Cyclooxygenase (COX) inhibitors—acetaminophen, ibuprofen and acetylsalicylic acid—have endocrine-disruptive properties in the rainbow trout. In humans, aspirin blocks the androgen response to human chorionic gonadotropin (hCG), and, because hCG-stimulated androgen production in utero is crucial for normal testicular descent, exposure to COX inhibitors at vulnerable times during gestation may impair testicular descent. We examined whether prenatal exposure to acetaminophen, ibuprofen, and acetylsalicylic acid was associated with increased occurrence of cryptorchidism.
Our study used data on 47,400 live-born singleton sons of mothers enrolled in the Danish National Birth Cohort during 1996-2002. Cryptorchidism was identified in 980 boys during childhood, of whom 565 underwent orchiopexy. The use of acetaminophen, ibuprofen, and acetylsalicylic acid during pregnancy was assessed in 3 computer-assisted telephone interviews and 1 self-administered questionnaire. We estimated adjusted hazard ratios (HRs) of cryptorchidism by Cox regression analysis.
Exposure to acetaminophen during both the first and second trimesters was associated with increased occurrence of cryptorchidism (HR = 1.33 [95% confidence interval = 1.00-1.77]). Exposure for more than 4 weeks within the postulated time-window of programming testicular descent (gestational weeks 8-14) was associated with a HR of 1.38 (1.05-1.83) for cryptorchidism. Exposure to ibuprofen and acetylsalicylic acid was not associated with cryptorchidism.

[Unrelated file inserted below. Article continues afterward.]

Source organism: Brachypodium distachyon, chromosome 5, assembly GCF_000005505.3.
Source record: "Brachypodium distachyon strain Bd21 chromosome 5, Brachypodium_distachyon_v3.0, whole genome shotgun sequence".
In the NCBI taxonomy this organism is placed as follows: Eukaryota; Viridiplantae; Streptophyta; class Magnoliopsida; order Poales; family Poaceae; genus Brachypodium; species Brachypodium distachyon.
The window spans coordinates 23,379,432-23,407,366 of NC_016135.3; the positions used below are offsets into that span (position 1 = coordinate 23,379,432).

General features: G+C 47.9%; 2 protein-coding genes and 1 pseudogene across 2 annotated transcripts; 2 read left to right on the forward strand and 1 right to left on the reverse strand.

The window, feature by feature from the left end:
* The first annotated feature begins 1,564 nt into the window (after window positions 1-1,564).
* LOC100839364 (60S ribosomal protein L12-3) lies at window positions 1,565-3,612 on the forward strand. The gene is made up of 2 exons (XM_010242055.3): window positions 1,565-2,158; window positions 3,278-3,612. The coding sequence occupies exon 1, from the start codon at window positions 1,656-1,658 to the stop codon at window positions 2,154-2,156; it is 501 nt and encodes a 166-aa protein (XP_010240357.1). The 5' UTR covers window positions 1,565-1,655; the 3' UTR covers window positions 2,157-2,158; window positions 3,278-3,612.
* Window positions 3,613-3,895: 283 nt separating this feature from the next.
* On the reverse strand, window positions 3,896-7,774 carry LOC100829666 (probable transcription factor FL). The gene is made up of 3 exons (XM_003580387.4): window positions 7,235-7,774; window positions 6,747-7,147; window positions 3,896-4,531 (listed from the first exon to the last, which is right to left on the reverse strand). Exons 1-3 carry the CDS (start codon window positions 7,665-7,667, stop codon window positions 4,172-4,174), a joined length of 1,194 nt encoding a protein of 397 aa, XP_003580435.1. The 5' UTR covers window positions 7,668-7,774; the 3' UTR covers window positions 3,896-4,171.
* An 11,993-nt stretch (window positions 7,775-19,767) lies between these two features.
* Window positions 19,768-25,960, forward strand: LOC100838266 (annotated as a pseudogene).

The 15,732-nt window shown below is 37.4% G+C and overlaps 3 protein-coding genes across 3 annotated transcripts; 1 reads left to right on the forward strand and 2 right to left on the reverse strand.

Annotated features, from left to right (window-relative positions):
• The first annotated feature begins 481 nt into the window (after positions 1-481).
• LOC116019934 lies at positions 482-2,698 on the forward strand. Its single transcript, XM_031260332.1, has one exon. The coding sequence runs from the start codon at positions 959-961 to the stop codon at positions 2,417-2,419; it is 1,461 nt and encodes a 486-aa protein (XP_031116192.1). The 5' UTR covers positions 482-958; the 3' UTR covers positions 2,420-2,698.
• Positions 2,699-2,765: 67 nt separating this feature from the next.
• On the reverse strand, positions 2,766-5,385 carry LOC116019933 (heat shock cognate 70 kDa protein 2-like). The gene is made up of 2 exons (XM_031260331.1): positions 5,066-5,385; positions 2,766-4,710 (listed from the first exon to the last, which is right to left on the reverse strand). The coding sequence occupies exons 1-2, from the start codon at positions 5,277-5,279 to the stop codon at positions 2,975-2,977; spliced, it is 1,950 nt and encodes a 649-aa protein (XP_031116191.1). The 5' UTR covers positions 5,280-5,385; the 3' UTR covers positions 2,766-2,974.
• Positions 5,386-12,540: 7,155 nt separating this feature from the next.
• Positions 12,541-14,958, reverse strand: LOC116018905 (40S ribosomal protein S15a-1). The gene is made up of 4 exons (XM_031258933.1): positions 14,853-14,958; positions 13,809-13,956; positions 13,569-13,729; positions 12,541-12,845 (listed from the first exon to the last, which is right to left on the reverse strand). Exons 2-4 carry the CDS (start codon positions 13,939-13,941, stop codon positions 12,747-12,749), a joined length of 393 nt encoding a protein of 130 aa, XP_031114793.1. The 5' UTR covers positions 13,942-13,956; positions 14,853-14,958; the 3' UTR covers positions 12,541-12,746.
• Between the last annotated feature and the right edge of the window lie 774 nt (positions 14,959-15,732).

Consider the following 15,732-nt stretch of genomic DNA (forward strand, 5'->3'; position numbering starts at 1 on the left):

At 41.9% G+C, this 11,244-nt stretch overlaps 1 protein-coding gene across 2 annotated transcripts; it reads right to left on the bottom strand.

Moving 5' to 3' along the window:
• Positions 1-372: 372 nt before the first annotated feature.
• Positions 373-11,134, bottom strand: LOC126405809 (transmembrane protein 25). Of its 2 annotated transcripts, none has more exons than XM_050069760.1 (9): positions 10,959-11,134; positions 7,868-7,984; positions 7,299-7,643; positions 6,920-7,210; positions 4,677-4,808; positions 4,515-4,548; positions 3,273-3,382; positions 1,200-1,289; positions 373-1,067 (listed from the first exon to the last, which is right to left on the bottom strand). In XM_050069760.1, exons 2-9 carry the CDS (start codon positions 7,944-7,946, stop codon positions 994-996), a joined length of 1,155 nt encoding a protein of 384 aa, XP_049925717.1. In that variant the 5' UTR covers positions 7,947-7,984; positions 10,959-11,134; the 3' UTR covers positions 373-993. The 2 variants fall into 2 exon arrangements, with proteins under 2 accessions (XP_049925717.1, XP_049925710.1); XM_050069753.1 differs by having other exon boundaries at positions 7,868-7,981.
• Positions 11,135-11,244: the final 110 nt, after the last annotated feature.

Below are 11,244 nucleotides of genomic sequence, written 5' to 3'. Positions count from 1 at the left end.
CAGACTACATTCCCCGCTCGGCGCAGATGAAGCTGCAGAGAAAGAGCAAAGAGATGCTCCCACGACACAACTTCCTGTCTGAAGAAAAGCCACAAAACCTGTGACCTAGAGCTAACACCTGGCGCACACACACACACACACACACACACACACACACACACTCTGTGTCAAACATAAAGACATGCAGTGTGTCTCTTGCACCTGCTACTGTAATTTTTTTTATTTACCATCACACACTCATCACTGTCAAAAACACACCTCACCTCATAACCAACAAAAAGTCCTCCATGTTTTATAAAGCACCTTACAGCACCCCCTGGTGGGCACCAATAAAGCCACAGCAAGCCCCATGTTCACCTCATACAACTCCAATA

Maternal intake of acetaminophen for more than 4 weeks during pregnancy, especially during the first and second trimesters, may moderately increase the occurrence of cryptorchidism.
From the aPerinatal Epidemiology Research Unit, Departments of Obstetrics and Pediatrics, Aarhus University Hospital, Skejby, Denmark; bDepartment of Occupational Medicine, Aarhus University Hospital, Aarhus, Denmark; cArizona Respiratory Center, University of Arizona, Tucson, AZ; dDepartment of Clinical Epidemiology, Aarhus University Hospital, Aarhus, Denmark; eDepartment of Epidemiology, Boston University, Boston, MA; fDepartment of Occupational and Environmental Medicine, Bispebjerg Hospital, University of Copenhagen, Copenhagen, Denmark; gThe Institute of Public Health, University of Aarhus, Aarhus, Denmark; and hDepartment of Epidemiology, School of Public Health, UCLA, Los Angeles, CA.
Submitted 20 March 2010; accepted 7 June 2010; posted 30 August 2010.
The Danish National Research Foundation has established the Danish Epidemiology Science Centre that initiated and created the Danish National Birth Cohort. The cohort is furthermore a result of a major grant from this Foundation. Additional support for the Danish National Birth Cohort is obtained from the Pharmacy Foundation, the Egmont Foundation, the March of Dimes Birth Defects Foundation, the Augustinus Foundation, and the Health Foundation. Aarhus University, Faculty of Health Sciences, supported Morten Søndergaard Jensen with a PhD scholarship.
Correspondence: Morten Søndergaard Jensen, Perinatal Epidemiology Research Unit, Departments of Obstetrics and Pediatrics, Aarhus University Hospital, Skejby, Brendstrupgaardsvej 100, DK-8200 Aarhus N, Denmark. E-mail: email@example.com.